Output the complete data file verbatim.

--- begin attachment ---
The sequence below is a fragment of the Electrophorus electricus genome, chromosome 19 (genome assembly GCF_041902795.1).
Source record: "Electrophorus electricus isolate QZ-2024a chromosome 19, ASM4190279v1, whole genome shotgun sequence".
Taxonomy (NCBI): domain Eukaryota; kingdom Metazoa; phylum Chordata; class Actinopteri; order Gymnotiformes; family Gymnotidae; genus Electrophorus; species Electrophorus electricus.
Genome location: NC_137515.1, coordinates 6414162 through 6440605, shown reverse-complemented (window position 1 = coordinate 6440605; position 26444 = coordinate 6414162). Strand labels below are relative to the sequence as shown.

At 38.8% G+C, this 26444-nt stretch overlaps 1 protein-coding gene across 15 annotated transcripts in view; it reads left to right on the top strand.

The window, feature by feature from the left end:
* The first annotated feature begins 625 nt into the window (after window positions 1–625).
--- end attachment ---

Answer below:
The sequence below is a fragment of the Electrophorus electricus genome, chromosome 19 (genome assembly GCF_041902795.1).
Source record: "Electrophorus electricus isolate QZ-2024a chromosome 19, ASM4190279v1, whole genome shotgun sequence".
Taxonomy (NCBI): domain Eukaryota; kingdom Metazoa; phylum Chordata; class Actinopteri; order Gymnotiformes; family Gymnotidae; genus Electrophorus; species Electrophorus electricus.
Genome location: NC_137515.1, coordinates 6414162 through 6440605, shown reverse-complemented (window position 1 = coordinate 6440605; position 26444 = coordinate 6414162). Strand labels below are relative to the sequence as shown.

At 38.8% G+C, this 26444-nt stretch overlaps 1 protein-coding gene across 15 annotated transcripts in view; it reads left to right on the top strand.

The window, feature by feature from the left end:
* The first annotated feature begins 625 nt into the window (after window positions 1–625).